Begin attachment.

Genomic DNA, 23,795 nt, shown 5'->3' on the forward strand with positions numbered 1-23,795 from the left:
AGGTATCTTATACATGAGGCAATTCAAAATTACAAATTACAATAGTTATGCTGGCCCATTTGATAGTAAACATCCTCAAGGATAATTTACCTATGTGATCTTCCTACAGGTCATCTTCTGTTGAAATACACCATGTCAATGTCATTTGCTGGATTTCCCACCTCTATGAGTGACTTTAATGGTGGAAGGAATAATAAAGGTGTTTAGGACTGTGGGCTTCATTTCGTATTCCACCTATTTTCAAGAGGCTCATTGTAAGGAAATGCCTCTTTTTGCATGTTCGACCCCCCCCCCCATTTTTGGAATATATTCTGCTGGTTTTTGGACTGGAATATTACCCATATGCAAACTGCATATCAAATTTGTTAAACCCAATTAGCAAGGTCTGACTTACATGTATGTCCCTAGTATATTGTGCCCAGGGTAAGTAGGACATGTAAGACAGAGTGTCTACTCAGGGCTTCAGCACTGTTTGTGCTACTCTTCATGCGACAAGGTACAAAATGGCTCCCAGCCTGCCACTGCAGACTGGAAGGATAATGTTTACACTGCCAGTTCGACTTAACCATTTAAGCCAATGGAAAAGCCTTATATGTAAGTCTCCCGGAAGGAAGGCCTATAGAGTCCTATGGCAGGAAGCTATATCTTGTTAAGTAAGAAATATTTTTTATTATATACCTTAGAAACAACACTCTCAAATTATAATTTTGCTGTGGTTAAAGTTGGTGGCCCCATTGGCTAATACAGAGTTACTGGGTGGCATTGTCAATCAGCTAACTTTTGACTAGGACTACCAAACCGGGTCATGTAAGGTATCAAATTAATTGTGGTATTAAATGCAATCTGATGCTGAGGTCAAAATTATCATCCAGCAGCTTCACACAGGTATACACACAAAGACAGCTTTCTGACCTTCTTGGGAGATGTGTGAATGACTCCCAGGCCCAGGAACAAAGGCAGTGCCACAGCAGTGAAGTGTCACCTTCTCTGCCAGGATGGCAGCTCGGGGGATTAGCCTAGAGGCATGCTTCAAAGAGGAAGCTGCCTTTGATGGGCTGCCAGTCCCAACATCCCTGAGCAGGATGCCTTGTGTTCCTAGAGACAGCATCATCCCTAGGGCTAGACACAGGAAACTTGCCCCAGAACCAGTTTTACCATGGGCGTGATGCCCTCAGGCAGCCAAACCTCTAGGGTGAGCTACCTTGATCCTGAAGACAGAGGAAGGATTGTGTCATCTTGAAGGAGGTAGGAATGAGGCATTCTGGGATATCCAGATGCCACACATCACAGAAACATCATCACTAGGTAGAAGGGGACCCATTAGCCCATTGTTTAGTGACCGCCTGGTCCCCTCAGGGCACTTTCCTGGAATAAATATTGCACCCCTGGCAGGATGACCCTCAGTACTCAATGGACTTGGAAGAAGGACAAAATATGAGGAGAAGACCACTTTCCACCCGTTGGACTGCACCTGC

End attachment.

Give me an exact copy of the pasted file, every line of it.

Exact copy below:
Genomic DNA, 23,795 nt, shown 5'->3' on the forward strand with positions numbered 1-23,795 from the left:
AGGTATCTTATACATGAGGCAATTCAAAATTACAAATTACAATAGTTATGCTGGCCCATTTGATAGTAAACATCCTCAAGGATAATTTACCTATGTGATCTTCCTACAGGTCATCTTCTGTTGAAATACACCATGTCAATGTCATTTGCTGGATTTCCCACCTCTATGAGTGACTTTAATGGTGGAAGGAATAATAAAGGTGTTTAGGACTGTGGGCTTCATTTCGTATTCCACCTATTTTCAAGAGGCTCATTGTAAGGAAATGCCTCTTTTTGCATGTTCGACCCCCCCCCCCATTTTTGGAATATATTCTGCTGGTTTTTGGACTGGAATATTACCCATATGCAAACTGCATATCAAATTTGTTAAACCCAATTAGCAAGGTCTGACTTACATGTATGTCCCTAGTATATTGTGCCCAGGGTAAGTAGGACATGTAAGACAGAGTGTCTACTCAGGGCTTCAGCACTGTTTGTGCTACTCTTCATGCGACAAGGTACAAAATGGCTCCCAGCCTGCCACTGCAGACTGGAAGGATAATGTTTACACTGCCAGTTCGACTTAACCATTTAAGCCAATGGAAAAGCCTTATATGTAAGTCTCCCGGAAGGAAGGCCTATAGAGTCCTATGGCAGGAAGCTATATCTTGTTAAGTAAGAAATATTTTTTATTATATACCTTAGAAACAACACTCTCAAATTATAATTTTGCTGTGGTTAAAGTTGGTGGCCCCATTGGCTAATACAGAGTTACTGGGTGGCATTGTCAATCAGCTAACTTTTGACTAGGACTACCAAACCGGGTCATGTAAGGTATCAAATTAATTGTGGTATTAAATGCAATCTGATGCTGAGGTCAAAATTATCATCCAGCAGCTTCACACAGGTATACACACAAAGACAGCTTTCTGACCTTCTTGGGAGATGTGTGAATGACTCCCAGGCCCAGGAACAAAGGCAGTGCCACAGCAGTGAAGTGTCACCTTCTCTGCCAGGATGGCAGCTCGGGGGATTAGCCTAGAGGCATGCTTCAAAGAGGAAGCTGCCTTTGATGGGCTGCCAGTCCCAACATCCCTGAGCAGGATGCCTTGTGTTCCTAGAGACAGCATCATCCCTAGGGCTAGACACAGGAAACTTGCCCCAGAACCAGTTTTACCATGGGCGTGATGCCCTCAGGCAGCCAAACCTCTAGGGTGAGCTACCTTGATCCTGAAGACAGAGGAAGGATTGTGTCATCTTGAAGGAGGTAGGAATGAGGCATTCTGGGATATCCAGATGCCACACATCACAGAAACATCATCACTAGGTAGAAGGGGACCCATTAGCCCATTGTTTAGTGACCGCCTGGTCCCCTCAGGGCACTTTCCTGGAATAAATATTGCACCCCTGGCAGGATGACCCTCAGTACTCAATGGACTTGGAAGAAGGACAAAATATGAGGAGAAGACCACTTTCCACCCGTTGGACTGCACCTGC